Currently the game is only an idea (though rather detailed) and a few rough sketches, of which one is displayed at the top of this post. The idea features a refreshing mechanic and has a lot of potential, now all it needs is a lot of time and dedication for it to grow.

Material Xperience

Material Xperience 2014

Based around an independent and continuously growing collection of over 2,000 innovative materials, Materia aims to connect professionals through various media such as exhibitions and conferences. Today marks the first day of one such exhibition at Rotterdam with the theme “The Smart Environment”, presenting a wide range of cutting-edge materials accompanied by a select number of seminars.

Products are becoming ever more complex in their functionality, yet are not becoming more complex to operate. On the contrary: products are increasingly easier to interact with and operate as the human-machine interaction is more closely moulded to our needs and our limitations. This advancement is made possible due to a high level of integration of all the various disciplines involved in product development. All aspects of a product, from PCB to ABS housing and active to passive, synergise to fulfil a common goal.

Of course, the above is from the perspective of a product developer working for an OEM’er. The real beauty is: the above does not only apply to products in the conventional sense, it applies to all things created artificially. New technologies with regards to materials and surface treatment make it so that anything that previously fulfilled its function in an exclusively passive manner (e.g. roads, walls, fabric) is now able to fulfil additional active functions. And that opens up a whole new world of marvellous possibilities.

Materia aims to stimulate the development of new applications for these innovative materials. Recurring topics of today’s exhibition are related to 3D printing and biomimicry; the latter is why I was most interested in attending, especially due to seminars by David Oakey and Michael Pawlyn.

It is interesting to hear first-hand experiences regarding successful large scale commercial implementations of biomimicry influenced products. Michael Pawlyn’s seminar was particularly inspiring: he has a hands-on approach to support the paradigm shift to move from an industrial society to an ecological based one. And that approach is quite refreshing to see in action: while there is a consensus that we need to be more sustainable, all means seem to focus on reducing severity of the problem (downcycling) rather than addressing the real issue (enabling cradle-to-cradle).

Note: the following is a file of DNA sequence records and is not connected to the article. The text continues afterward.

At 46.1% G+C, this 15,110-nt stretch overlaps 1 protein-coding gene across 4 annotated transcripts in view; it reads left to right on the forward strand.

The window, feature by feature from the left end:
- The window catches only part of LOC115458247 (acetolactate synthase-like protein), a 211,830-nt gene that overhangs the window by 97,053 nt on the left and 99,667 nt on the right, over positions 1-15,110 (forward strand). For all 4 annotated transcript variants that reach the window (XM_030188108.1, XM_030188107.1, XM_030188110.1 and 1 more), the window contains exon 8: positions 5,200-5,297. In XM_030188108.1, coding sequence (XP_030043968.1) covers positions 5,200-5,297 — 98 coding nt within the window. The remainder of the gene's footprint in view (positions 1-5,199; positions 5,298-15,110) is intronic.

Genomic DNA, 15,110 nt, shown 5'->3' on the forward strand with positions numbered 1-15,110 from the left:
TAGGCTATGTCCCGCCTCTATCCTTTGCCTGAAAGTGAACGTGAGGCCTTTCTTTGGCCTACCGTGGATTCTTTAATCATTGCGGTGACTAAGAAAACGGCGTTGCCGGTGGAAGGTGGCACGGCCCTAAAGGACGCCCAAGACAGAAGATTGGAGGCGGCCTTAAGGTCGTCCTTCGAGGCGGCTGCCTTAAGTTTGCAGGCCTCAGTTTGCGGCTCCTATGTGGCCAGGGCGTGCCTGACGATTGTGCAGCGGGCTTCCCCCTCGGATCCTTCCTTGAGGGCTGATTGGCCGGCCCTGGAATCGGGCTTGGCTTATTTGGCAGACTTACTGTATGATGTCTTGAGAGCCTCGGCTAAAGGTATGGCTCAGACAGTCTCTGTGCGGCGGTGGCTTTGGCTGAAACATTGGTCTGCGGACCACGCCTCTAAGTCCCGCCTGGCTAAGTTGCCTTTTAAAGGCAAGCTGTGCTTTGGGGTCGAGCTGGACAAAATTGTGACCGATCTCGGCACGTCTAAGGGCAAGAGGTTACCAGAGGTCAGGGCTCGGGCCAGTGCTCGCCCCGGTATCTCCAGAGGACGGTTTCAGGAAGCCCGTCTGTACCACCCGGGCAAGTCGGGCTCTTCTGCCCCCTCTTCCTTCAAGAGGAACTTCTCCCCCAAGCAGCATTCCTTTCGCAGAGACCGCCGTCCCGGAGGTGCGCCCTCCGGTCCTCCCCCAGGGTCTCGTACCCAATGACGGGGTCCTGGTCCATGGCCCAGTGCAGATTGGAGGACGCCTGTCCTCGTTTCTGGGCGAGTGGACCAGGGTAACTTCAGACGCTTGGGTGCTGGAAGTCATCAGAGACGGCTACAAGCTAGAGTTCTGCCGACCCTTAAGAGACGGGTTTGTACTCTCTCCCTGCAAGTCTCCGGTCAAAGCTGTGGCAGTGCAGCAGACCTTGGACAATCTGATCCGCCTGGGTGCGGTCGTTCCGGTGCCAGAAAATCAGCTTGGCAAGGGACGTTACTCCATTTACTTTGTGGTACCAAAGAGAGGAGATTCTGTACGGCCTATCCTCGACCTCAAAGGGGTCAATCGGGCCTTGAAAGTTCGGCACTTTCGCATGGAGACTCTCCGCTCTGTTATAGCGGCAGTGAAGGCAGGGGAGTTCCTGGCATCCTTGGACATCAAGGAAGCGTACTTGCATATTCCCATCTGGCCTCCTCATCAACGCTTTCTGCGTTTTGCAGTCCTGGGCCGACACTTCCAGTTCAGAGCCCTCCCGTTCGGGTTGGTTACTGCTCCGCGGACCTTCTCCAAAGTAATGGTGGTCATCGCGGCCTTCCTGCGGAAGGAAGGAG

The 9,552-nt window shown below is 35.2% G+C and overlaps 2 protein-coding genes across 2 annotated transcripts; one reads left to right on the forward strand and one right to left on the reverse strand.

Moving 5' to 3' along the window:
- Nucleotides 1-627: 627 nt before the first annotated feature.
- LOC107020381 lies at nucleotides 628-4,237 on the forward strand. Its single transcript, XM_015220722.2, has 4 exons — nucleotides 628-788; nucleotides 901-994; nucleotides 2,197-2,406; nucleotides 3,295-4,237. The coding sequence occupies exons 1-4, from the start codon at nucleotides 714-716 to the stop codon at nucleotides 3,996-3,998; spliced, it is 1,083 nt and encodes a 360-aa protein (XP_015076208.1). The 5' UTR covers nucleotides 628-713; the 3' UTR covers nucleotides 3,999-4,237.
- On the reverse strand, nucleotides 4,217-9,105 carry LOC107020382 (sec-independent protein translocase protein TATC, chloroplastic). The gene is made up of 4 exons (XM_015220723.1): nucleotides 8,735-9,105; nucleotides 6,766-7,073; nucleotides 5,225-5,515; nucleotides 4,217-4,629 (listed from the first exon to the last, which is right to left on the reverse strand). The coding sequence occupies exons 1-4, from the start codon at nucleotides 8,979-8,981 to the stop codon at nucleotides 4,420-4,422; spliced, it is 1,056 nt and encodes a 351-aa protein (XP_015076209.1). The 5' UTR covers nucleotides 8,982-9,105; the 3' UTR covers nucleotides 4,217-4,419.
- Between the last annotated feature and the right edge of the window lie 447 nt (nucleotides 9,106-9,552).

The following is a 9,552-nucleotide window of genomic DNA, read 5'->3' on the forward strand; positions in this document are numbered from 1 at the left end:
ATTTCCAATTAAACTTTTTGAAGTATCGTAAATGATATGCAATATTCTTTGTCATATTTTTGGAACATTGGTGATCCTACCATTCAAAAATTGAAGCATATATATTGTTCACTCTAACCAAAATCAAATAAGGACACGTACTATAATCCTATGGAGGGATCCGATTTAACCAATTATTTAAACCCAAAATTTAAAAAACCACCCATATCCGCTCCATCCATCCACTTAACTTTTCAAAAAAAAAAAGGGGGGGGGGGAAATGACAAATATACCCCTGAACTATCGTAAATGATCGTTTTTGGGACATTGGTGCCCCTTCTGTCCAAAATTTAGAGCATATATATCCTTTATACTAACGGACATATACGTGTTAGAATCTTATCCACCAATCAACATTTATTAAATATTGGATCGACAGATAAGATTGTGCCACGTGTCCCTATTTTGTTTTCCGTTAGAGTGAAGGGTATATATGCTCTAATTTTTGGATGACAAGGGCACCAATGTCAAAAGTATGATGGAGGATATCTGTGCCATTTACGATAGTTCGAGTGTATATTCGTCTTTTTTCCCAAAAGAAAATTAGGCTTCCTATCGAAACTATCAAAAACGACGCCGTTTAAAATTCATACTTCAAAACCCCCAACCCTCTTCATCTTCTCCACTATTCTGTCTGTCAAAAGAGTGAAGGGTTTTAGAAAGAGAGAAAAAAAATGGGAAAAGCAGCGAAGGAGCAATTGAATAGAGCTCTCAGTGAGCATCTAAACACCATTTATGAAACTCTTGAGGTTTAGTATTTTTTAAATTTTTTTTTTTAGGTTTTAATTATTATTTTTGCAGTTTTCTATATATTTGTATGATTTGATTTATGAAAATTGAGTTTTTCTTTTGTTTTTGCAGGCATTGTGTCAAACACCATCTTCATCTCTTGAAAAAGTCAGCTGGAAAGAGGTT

Pawlyn’s seminar addressed three crucial changes that we need to bring about the paradigm shift described above. These three vital transformations are, firstly, radical increases in resource efficiency. Shifting from a linear, and wasteful or polluting way of using resources, towards a completely closed-loop model is the next. The third, and perhaps the most challenging, is moving from a fossil fuel economy to a solar economy. Illustrated with a number of recent projects he shared his view on how biomimicry can be used to develop ideas that go beyond standard approaches to sustainability. Of course we still have a long way to go towards creating a sustainable society, but every step taken is one step closer to that ambition.

Due to an unfortunate simultaneous laptop and external hard drive malfunction I will not be able to add any photos of the event for the time being, but I will do so as soon as my data is recovered.

Introspection

The end of the year is ideal for introspection, with a fresh new year in sight carrying the promise of new opportunities. Time to stop and try to conceptualise the totality of our actions, to reflect on what we’re doing and where it is headed.

Personally I’ve always struggled with finding a sense of purpose, to find meaning in everyday life beyond what is biologically dictated and to act as morally good as possible. Most people seem to live in the moment and make choices based on the prospect of personal gain. The latter is something I still cannot fully wrap my mind around, and it never ceases to surprise me how prevalent this selfish mindset is.

While I acknowledge true altruism does not exist, I do not know how we can consider ourselves civilised when all we truly care about is determined by an innate sense of survival. And just look at what we value as a society: we celebrate superficial pop stars and football players, and look up to materialistic lavishness. We pay taxes to fund wars and rely mostly on philanthropy to eradicate global poverty and diseases. We flaunt our popularity and individuality on social media such as Facebook and yes, blogs, as we ever worry about appearance. It is indicative of the nature of our average conversation, as we spend it discussing people and events rather than ideas.

Yet ironically, trying to find a sense of purpose is possibly the most egocentric mindset of all: the idea that it would be sad if reality does not focus on the individual borders on megalomania. So where does that leave us, besides coming to terms with our insignificance, accompanied by an overwhelming feeling of Weltschmerz? To be honest I am not sure; it’s something that will continue to keep me awake at night as I write this unintentionally cynical blog entry while staring at the ceiling.

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My blog describes events from my life related to design and engineering. Hopefully it will give you more insight into my work processes and personal interests.